As COVID-19 continues to pose major risk for vulnerable populations including the elderly, immunocompromised, patients with cancer, and those with contraindications to vaccination, novel treatment strategies are urgently needed. SARS-CoV-2 infects target cells via RGD-binding integrins either independently or as a co-receptor with surface receptor angiotensin-converting enzyme 2 (ACE2). We used pan-integrin inhibitor GLPG-0187 to demonstrate blockade of SARS-CoV-2 pseudovirus infection of target cells. Omicron pseudovirus infected normal human small airway epithelial (HSAE) cells significantly less than D614G or Delta variant pseudovirus, and GLPG-0187 effectively blocked SARS-CoV-2 pseudovirus infection in a dose-dependent manner across multiple viral variants. GLPG-0187 inhibited Omicron and Delta pseudovirus infection of HSAE cells more significantly than other variants. Pre-treatment of HSAE cells with MEK inhibitor (MEKi) VS-6766 enhanced inhibition of pseudovirus infection by GLPG-0187. Because integrins activate TGF-{beta} signaling, we compared plasma levels of active and total TGF-{beta} in COVID-19+ patients. Plasma TGF-{beta}1 levels correlated with age, race, and number of medications upon presentation with COVID-19, but not with sex. Total plasma TGF-{beta}1 levels correlated with activated TGF-{beta}1 levels. In our preclinical studies, Omicron infects lower airway lung cells less efficiently than other COVID-19 variants. Moreover, inhibition of integrin signaling prevents SARS-CoV-2 Delta and Omicron pseudovirus infectivity, and may mitigate COVID-19 severity through decreased TGF-{beta}1 activation. This therapeutic strategy may be further explored through clinical testing in vulnerable and unvaccinated populations.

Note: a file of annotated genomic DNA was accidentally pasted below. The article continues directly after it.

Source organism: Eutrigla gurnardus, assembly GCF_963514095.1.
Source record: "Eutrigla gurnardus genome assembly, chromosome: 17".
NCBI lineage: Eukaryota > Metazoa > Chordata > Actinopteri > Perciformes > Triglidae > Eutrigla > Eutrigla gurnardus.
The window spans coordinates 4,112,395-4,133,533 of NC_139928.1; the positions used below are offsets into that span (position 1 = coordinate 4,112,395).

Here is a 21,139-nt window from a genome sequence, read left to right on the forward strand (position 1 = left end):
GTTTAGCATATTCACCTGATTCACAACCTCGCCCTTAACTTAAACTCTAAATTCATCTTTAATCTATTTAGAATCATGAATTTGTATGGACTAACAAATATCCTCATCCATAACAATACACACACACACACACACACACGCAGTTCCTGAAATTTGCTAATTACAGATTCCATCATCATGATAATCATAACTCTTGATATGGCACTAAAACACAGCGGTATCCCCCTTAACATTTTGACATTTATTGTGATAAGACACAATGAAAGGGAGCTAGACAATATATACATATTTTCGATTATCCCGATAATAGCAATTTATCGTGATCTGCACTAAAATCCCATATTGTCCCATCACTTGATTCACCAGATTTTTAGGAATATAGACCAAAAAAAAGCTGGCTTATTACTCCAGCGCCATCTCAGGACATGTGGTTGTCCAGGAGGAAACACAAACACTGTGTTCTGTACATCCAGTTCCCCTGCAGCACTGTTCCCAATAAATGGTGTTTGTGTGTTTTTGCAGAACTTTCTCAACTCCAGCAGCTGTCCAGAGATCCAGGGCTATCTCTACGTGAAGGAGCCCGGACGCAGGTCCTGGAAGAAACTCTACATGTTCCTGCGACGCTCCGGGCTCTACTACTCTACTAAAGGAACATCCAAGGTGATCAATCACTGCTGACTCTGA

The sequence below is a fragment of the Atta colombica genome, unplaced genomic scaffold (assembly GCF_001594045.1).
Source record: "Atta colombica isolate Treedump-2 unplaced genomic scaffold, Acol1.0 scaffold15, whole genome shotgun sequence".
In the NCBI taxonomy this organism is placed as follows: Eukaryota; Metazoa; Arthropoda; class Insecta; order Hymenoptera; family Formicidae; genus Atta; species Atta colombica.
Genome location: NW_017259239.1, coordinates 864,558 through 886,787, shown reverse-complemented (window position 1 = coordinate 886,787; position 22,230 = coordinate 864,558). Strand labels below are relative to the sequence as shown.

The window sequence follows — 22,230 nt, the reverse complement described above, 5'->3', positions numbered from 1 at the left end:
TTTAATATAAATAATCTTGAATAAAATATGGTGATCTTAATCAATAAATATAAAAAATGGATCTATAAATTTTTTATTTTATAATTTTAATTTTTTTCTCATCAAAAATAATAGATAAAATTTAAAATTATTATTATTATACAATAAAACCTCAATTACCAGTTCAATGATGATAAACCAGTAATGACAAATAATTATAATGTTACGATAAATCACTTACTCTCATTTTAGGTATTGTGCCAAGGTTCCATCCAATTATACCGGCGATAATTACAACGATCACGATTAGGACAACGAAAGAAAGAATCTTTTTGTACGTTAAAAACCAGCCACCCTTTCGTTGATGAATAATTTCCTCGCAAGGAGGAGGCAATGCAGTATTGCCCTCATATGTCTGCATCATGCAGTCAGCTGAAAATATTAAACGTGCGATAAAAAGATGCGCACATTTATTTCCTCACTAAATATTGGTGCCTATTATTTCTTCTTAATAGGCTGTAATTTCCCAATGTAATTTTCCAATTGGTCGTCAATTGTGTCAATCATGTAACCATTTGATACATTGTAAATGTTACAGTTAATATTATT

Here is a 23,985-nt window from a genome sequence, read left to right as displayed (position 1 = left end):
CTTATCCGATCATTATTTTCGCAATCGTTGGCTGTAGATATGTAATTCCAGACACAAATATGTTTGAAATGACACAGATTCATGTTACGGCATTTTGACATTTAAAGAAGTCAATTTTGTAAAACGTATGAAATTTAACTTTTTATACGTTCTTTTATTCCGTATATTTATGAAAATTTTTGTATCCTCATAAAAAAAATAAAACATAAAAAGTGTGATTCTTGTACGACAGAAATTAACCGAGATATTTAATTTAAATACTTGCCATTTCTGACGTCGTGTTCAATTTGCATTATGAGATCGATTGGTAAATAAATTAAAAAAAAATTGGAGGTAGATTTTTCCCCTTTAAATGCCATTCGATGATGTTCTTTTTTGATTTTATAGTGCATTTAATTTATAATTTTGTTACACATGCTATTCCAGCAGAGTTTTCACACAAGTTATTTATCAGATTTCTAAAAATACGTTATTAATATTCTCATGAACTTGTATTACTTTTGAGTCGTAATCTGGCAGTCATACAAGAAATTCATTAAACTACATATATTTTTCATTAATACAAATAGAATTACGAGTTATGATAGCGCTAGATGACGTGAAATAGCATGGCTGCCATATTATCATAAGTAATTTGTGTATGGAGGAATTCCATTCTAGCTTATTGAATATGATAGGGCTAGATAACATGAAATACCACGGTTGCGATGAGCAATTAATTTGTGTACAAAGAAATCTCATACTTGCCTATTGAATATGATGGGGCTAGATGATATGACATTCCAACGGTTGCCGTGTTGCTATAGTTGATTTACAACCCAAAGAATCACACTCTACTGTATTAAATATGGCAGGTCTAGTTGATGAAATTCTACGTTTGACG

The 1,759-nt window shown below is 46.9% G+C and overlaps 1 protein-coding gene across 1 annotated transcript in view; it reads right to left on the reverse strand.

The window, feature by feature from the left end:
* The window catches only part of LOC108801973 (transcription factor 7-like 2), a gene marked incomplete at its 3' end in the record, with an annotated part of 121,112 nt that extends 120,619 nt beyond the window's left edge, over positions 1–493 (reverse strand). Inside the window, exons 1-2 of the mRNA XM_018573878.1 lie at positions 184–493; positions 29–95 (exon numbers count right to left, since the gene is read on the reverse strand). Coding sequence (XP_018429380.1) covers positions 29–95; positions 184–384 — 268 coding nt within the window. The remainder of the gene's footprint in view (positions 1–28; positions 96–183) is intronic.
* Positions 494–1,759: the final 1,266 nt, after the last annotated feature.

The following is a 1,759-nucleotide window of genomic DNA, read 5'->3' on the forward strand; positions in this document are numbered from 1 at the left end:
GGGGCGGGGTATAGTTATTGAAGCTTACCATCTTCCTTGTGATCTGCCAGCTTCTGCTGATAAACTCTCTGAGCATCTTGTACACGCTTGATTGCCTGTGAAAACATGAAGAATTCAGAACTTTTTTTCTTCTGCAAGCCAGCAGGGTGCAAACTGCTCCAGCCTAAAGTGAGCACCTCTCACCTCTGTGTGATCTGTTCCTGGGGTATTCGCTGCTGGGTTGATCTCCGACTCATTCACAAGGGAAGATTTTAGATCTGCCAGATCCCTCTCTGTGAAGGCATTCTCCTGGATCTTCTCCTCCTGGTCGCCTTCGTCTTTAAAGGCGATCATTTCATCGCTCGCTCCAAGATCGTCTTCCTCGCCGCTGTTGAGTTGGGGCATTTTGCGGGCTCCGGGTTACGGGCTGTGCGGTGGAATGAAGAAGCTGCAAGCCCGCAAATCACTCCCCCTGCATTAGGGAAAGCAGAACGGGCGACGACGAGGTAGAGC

12.
Preprint em Inglês | medRxiv | ID: ppmedrxiv-22268609

RESUMO

BackgroundAndrographis paniculata (AP) crude extract has been widely used in Thailand to treat mild COVID-19 infection since early 2020; however, supporting evidence was lacking. PurposeTo evaluate the efficacy of AP compared with standard treatment among hospitalised mild COVID-19 patients. Study designSingle-centre retrospective cohort study MethodsWe collected data between March 2020 and August 2021 from COVID-19 patients admitted to one hospital in Thailand. Patients whose infection was confirmed by Real-Time Polymerase Chain Reaction (RT-PCR) and had normal chest radiography were included, whereas those receiving favipiravir or had unclear chest X-rays at admission were excluded. Participants were categorised as either AP or standard of care and followed for pneumonia confirmed by chest radiography. Multiple logistic regression was used to analyse the main results controlling for age, sex, history of having diabetes, hypertension, receiving statins, and antihypertensive drugs. Results605 out of 1,054 patients were included in the analysis. Of these, 59 patients (9.8%) developed pneumonia during the median follow-up of 7 days. The incidence rates of pneumonia were 13.93 (95%CI 10.09, 19.23) and 12.47 (95%CI 8.21, 18.94) per 1,000 person-days in AP and standard of care group, respectively. Compared to the standard of care group, the odds ratios of having pneumonia in the AP group were 1.24 (95%CI 0.71, 2.16; unadjusted model) and 1.42 (95%CI 0.79, 2.55; fully adjusted model). All sensitivity analyses produced consistent findings with the main results. ConclusionWe do not have sufficient evidence to show the efficacy of AP in mild COVID-19 infection. Interestingly, we observed the potentially harmful signal of using AP. While waiting for insights from ongoing trials, APs use in this condition should be done with caution. Key pointsO_ST_ABSWhat is already known about this subject?C_ST_ABS- Andrographis paniculata (AP) has been used to treat COVID-19 in Thailand since early 2020. - Clinical evidence supporting the use of AP in COVID-19 infections is still lacking. What does this study add?- We had insufficient evidence to show the efficacy of using AP in mild COVID-19 cases. - AP might be potentially associated with an increased risk of pneumonia. How might this impact clinical practice?- While waiting for the ongoing trials, using AP in COVID-19 should be suspended.